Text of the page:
What do you want to be remembered for?
Is this too deep for a travel blog? I don’t think so. I first heard about the concept of “The Life Resume” from Jesse Itzler, and I’ve come to see how travel is deeply part of building a life you truly love.
The idea of a life resume is to set aside all the things you would normally put on a job resume– degrees, certificates, accolades, work experience– and focus instead on all the things you would love to say you’ve done, skills you’ve learned, new things you’ve tried, people you’ve met, and adventures you’ve had. Our society places so much importance on making money, paying bills, getting promoted, getting tangible work experience, giving to others (this is especially true for women), and saving for retirement, that we let it determine our whole life. The life resume changes your mindset by bringing your focus back to what really matters… instead of asking, “What should I do?” ask, “What do I want to do? What kind of person do I want to be?”
The whole goal is to learn how to stretch yourself and finally do all those things you’ve been meaning to do for the last two or three decades, but have been putting off until you have enough money, until your kids move out, until you quit your job, or other distant future events have come to pass.
If you’re like me, you can easily get stuck in the comfortable routine of things just being ok. When I’m in this state, I don’t really feel like doing anything new. At some point in life, we decide we’re too old to do all those things we intended. Jesse Itzler made me realize an important truth– that as long as I’m learning, growing, laughing, and taking some chances, my spirit will not grow old.
Your comfort zone is the bubble that can prevent you from building your life resume. However, the walls of your comfort zone are actually quite flexible. As soon as push against your comfort zone, it expands. The walls stretch to accommodate bigger and bigger things. Your spirit expands as well, and you begin to seek things that bring you wonder, joy, and exhilaration, even on a daily basis. You start to say yes to more experiences, take little side adventures to try new things in your own city… new experiences stop feeling like obstacles and begin to fit naturally into your life.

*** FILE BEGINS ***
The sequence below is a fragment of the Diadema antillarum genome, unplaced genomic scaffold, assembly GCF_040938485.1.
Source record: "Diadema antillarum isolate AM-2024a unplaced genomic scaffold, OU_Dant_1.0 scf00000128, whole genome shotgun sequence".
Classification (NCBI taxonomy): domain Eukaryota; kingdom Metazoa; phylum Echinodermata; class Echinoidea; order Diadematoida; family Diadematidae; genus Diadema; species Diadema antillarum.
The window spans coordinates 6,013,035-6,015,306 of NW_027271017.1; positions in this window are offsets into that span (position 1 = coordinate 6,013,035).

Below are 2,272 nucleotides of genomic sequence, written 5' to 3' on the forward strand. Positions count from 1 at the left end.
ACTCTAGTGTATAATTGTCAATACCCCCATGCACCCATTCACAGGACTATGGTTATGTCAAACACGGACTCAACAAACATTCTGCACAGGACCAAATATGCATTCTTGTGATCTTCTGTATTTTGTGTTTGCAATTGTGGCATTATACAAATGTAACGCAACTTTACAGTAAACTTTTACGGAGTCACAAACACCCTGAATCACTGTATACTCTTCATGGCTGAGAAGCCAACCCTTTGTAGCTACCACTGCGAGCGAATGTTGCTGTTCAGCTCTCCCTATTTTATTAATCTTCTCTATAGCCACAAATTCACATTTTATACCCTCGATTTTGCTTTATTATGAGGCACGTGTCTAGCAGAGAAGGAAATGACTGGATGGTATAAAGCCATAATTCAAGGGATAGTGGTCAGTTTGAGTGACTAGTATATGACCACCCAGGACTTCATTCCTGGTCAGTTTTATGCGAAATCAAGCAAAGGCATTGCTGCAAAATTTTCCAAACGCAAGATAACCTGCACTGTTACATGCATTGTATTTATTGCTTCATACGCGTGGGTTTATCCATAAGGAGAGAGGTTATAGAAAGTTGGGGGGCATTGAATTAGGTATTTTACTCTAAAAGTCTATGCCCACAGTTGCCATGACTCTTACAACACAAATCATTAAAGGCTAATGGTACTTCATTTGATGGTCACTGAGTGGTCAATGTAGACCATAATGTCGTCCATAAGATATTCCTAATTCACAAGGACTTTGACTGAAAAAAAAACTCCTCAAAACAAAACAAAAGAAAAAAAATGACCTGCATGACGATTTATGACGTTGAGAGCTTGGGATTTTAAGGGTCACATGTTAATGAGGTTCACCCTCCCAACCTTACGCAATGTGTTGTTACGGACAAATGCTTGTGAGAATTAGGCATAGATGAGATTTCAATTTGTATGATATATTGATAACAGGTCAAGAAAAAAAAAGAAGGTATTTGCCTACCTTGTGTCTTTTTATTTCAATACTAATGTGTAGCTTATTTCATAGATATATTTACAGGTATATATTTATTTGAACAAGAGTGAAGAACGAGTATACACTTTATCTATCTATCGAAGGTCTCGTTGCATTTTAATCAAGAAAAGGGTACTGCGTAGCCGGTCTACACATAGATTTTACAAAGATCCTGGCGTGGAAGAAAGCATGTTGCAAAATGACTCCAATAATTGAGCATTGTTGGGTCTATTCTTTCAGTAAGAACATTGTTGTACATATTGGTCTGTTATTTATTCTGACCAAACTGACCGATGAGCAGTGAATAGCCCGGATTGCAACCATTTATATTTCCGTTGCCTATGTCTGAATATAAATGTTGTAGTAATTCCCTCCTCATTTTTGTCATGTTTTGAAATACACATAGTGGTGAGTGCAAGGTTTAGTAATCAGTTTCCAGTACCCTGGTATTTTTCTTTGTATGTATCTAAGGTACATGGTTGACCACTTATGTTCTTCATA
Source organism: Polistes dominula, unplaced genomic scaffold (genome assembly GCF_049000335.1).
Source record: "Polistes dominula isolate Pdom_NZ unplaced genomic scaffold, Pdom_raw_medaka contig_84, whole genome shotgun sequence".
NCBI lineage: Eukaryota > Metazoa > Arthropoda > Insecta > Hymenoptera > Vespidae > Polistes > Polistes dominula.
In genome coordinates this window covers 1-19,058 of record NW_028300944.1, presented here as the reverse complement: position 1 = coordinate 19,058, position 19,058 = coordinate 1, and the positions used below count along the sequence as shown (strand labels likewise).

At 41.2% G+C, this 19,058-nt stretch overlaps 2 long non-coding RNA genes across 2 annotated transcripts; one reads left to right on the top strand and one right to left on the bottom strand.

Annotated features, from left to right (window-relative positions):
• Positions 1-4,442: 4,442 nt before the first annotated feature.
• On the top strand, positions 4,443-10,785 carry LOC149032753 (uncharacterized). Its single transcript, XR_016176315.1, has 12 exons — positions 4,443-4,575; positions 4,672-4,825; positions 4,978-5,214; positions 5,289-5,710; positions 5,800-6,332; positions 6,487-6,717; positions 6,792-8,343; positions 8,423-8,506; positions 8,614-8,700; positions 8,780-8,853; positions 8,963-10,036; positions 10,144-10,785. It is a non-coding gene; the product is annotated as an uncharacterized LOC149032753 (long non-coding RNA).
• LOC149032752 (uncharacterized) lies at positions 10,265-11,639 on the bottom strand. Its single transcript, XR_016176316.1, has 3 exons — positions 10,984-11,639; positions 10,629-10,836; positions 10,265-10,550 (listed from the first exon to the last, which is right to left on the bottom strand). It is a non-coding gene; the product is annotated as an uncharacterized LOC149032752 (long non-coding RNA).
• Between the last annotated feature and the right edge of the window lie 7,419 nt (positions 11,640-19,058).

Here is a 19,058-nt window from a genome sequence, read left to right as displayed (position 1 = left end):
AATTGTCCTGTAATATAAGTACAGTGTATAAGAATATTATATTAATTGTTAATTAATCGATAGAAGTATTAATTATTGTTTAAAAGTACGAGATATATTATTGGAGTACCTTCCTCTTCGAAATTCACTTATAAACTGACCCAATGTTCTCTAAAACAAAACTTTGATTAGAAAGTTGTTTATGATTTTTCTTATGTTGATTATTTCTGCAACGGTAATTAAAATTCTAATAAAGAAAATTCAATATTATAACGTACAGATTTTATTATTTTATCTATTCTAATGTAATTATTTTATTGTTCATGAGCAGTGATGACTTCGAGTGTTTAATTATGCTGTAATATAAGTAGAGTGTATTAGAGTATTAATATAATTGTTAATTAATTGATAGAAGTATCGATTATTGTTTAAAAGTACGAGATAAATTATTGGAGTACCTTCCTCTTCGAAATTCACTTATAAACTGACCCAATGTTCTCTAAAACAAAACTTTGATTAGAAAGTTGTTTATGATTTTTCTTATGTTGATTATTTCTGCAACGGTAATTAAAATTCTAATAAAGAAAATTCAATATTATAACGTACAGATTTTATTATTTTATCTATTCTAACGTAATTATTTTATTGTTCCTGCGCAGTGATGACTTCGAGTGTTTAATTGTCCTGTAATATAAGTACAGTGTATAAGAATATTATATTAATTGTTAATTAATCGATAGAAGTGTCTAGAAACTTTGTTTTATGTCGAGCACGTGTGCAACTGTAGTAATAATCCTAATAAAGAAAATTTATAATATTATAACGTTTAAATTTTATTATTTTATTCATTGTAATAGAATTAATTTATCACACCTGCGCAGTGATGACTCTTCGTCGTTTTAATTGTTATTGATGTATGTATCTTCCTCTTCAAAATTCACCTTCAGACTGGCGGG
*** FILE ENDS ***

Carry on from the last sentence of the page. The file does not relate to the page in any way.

Your comfort zone can also contract and harden. The more insular you become, the smaller it gets, and the smaller you become with it. What does this look like? It looks like not really feeling like leaving your house, or talking to a lot of people. It looks like being invited out to fun things, and saying no almost every time. It looks like waiting for someone else to make your plans, because you feel incapable of thinking of anything interesting to do, or not even knowing what you prefer. It feels like being out of sync with the outside world, even fearful of it.
I find that the size of people's comfort zones becomes obvious when they tell stories. Your eyes might light up when you reminisce about striking off on your own adventures, that wild time you signed up for secret dance classes in a church basement with some girlfriends, or that time you rode your bike to the next town just to see what it looked like.
The best thing about the life resume is its impact on the people around you. We women often have a deeply ingrained belief that to do something for ourselves means we're selfish. This is so, so wrong. Think about women who inspire you. Inspiring women know themselves. They take care of themselves, seek joy, and are willing to bring anyone who is interested along for the ride. They radiate their joy into the world and have a tangible effect on people who meet them, inspiring more joy, courage, and laughter. What about this is selfish? More importantly, what if this woman was you?
Who inspires you the most? Tell me about them below!